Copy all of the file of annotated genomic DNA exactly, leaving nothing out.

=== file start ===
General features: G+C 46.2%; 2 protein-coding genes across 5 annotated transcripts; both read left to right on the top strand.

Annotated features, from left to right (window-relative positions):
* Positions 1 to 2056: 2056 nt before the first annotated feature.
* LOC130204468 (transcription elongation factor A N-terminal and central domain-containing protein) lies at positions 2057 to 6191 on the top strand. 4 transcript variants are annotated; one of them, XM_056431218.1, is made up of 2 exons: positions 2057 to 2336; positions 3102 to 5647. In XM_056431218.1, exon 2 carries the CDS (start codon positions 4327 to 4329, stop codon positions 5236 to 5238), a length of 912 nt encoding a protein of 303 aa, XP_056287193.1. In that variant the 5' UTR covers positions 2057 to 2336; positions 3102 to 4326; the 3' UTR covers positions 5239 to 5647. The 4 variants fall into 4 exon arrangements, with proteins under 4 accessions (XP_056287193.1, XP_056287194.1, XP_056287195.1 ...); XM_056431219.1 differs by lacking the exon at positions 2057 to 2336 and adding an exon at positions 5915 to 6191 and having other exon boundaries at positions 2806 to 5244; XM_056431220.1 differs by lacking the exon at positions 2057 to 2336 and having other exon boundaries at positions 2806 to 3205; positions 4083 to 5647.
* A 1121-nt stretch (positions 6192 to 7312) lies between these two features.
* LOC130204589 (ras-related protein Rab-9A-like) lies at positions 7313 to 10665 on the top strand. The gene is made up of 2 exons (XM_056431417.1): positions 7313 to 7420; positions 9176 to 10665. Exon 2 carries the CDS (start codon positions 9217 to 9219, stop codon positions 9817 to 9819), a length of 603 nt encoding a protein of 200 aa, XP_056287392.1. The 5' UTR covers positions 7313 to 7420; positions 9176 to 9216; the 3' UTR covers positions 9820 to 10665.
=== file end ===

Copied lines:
General features: G+C 46.2%; 2 protein-coding genes across 5 annotated transcripts; both read left to right on the top strand.

Annotated features, from left to right (window-relative positions):
* Positions 1 to 2056: 2056 nt before the first annotated feature.
* LOC130204468 (transcription elongation factor A N-terminal and central domain-containing protein) lies at positions 2057 to 6191 on the top strand. 4 transcript variants are annotated; one of them, XM_056431218.1, is made up of 2 exons: positions 2057 to 2336; positions 3102 to 5647. In XM_056431218.1, exon 2 carries the CDS (start codon positions 4327 to 4329, stop codon positions 5236 to 5238), a length of 912 nt encoding a protein of 303 aa, XP_056287193.1. In that variant the 5' UTR covers positions 2057 to 2336; positions 3102 to 4326; the 3' UTR covers positions 5239 to 5647. The 4 variants fall into 4 exon arrangements, with proteins under 4 accessions (XP_056287193.1, XP_056287194.1, XP_056287195.1 ...); XM_056431219.1 differs by lacking the exon at positions 2057 to 2336 and adding an exon at positions 5915 to 6191 and having other exon boundaries at positions 2806 to 5244; XM_056431220.1 differs by lacking the exon at positions 2057 to 2336 and having other exon boundaries at positions 2806 to 3205; positions 4083 to 5647.
* A 1121-nt stretch (positions 6192 to 7312) lies between these two features.
* LOC130204589 (ras-related protein Rab-9A-like) lies at positions 7313 to 10665 on the top strand. The gene is made up of 2 exons (XM_056431417.1): positions 7313 to 7420; positions 9176 to 10665. Exon 2 carries the CDS (start codon positions 9217 to 9219, stop codon positions 9817 to 9819), a length of 603 nt encoding a protein of 200 aa, XP_056287392.1. The 5' UTR covers positions 7313 to 7420; positions 9176 to 9216; the 3' UTR covers positions 9820 to 10665.